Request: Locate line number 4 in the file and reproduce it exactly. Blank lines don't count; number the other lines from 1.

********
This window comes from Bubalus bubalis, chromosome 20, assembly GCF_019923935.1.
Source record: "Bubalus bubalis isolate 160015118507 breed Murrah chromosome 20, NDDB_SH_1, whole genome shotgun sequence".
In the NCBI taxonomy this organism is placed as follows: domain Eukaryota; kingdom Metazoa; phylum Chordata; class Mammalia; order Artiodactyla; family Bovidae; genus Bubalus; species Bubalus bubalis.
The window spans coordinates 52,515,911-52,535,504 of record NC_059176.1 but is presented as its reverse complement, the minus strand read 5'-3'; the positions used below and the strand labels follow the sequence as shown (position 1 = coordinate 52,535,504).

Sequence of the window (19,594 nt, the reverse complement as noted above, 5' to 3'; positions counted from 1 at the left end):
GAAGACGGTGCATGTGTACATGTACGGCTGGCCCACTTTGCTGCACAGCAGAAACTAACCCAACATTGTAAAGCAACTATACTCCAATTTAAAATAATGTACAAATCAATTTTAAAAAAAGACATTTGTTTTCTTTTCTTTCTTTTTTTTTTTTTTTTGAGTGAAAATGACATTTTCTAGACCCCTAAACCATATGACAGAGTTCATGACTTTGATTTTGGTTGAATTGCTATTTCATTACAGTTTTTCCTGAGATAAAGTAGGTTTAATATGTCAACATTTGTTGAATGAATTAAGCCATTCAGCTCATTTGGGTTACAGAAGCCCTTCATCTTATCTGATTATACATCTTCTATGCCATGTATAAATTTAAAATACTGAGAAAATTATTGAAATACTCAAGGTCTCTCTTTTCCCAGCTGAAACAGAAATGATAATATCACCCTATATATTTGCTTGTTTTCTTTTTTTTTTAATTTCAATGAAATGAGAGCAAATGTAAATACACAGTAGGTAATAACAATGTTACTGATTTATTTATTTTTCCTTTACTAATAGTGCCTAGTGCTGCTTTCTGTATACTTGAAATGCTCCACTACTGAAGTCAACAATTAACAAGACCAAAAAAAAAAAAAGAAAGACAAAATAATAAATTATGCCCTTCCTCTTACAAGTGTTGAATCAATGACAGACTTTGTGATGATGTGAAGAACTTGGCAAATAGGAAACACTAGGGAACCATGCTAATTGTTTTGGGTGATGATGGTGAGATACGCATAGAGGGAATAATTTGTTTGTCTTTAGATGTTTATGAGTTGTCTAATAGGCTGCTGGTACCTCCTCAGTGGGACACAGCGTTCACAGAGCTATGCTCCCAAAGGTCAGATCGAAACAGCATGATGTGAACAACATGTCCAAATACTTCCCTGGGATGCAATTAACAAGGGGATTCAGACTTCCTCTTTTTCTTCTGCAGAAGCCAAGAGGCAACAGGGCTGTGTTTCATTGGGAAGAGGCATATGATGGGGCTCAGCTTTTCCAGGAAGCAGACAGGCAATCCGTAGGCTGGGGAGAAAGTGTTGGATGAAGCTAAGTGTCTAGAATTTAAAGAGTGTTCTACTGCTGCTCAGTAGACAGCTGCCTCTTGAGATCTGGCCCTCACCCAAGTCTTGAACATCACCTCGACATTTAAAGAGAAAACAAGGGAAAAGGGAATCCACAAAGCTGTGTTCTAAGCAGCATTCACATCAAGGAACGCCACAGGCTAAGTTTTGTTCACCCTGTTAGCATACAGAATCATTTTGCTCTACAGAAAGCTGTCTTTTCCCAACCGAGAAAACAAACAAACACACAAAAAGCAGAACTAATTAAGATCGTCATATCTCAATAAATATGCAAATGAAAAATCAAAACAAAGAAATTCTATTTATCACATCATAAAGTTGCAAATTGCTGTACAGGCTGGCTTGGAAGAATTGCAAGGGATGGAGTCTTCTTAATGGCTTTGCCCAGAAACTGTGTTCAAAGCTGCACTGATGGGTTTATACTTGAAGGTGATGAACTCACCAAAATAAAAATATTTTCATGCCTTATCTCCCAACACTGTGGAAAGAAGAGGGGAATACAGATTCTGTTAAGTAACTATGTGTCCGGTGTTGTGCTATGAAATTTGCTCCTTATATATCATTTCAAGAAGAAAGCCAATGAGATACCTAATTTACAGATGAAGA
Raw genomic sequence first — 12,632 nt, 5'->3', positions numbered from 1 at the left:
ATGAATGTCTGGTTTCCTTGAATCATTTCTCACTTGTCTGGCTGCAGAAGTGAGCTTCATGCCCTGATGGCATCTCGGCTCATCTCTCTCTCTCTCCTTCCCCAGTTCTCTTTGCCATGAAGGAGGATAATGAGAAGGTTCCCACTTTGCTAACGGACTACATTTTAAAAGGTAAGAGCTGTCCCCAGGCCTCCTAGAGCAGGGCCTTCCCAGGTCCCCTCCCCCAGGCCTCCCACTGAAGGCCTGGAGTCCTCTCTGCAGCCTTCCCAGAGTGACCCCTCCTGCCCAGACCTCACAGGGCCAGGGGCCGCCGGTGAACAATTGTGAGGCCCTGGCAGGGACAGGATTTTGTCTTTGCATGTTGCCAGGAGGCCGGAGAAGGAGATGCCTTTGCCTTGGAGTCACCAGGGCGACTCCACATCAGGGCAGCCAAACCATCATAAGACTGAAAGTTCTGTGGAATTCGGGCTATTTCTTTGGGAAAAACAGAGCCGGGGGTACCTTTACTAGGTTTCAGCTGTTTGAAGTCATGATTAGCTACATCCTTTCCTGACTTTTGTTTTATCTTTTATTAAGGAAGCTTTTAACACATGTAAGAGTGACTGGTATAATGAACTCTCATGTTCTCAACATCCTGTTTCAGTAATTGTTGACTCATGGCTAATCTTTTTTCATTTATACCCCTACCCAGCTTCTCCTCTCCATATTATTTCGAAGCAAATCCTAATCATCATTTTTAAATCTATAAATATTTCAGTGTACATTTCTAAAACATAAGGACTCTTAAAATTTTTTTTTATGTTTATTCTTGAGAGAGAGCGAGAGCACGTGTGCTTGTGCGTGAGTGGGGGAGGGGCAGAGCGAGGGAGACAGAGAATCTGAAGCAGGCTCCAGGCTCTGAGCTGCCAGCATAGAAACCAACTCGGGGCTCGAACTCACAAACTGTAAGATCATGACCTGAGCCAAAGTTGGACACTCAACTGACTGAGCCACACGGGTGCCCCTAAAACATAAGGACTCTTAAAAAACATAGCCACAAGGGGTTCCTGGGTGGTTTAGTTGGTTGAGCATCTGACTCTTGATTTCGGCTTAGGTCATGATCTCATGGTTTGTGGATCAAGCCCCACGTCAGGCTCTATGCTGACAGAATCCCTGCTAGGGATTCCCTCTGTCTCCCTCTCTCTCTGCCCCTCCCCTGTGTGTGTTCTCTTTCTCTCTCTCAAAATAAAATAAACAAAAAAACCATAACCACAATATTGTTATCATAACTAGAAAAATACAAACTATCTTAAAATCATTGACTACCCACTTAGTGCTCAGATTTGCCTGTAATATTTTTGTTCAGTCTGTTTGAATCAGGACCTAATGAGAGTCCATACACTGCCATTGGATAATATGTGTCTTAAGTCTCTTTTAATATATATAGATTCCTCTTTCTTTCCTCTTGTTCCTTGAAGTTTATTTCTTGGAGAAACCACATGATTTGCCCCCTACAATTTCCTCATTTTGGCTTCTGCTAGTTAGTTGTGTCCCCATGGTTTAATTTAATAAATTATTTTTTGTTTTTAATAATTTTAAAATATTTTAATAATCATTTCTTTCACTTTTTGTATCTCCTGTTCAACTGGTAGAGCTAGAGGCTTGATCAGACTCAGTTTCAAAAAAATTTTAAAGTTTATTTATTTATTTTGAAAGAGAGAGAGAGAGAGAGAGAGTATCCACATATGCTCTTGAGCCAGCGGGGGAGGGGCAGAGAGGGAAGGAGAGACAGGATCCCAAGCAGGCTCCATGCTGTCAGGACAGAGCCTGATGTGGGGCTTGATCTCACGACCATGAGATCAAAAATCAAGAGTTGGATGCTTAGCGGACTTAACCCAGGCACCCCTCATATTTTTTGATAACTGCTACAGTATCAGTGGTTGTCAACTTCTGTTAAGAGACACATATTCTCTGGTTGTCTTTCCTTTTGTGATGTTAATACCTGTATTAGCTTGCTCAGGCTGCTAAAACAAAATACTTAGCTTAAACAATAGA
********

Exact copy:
The window spans coordinates 52,515,911-52,535,504 of record NC_059176.1 but is presented as its reverse complement, the minus strand read 5'-3'; the positions used below and the strand labels follow the sequence as shown (position 1 = coordinate 52,535,504).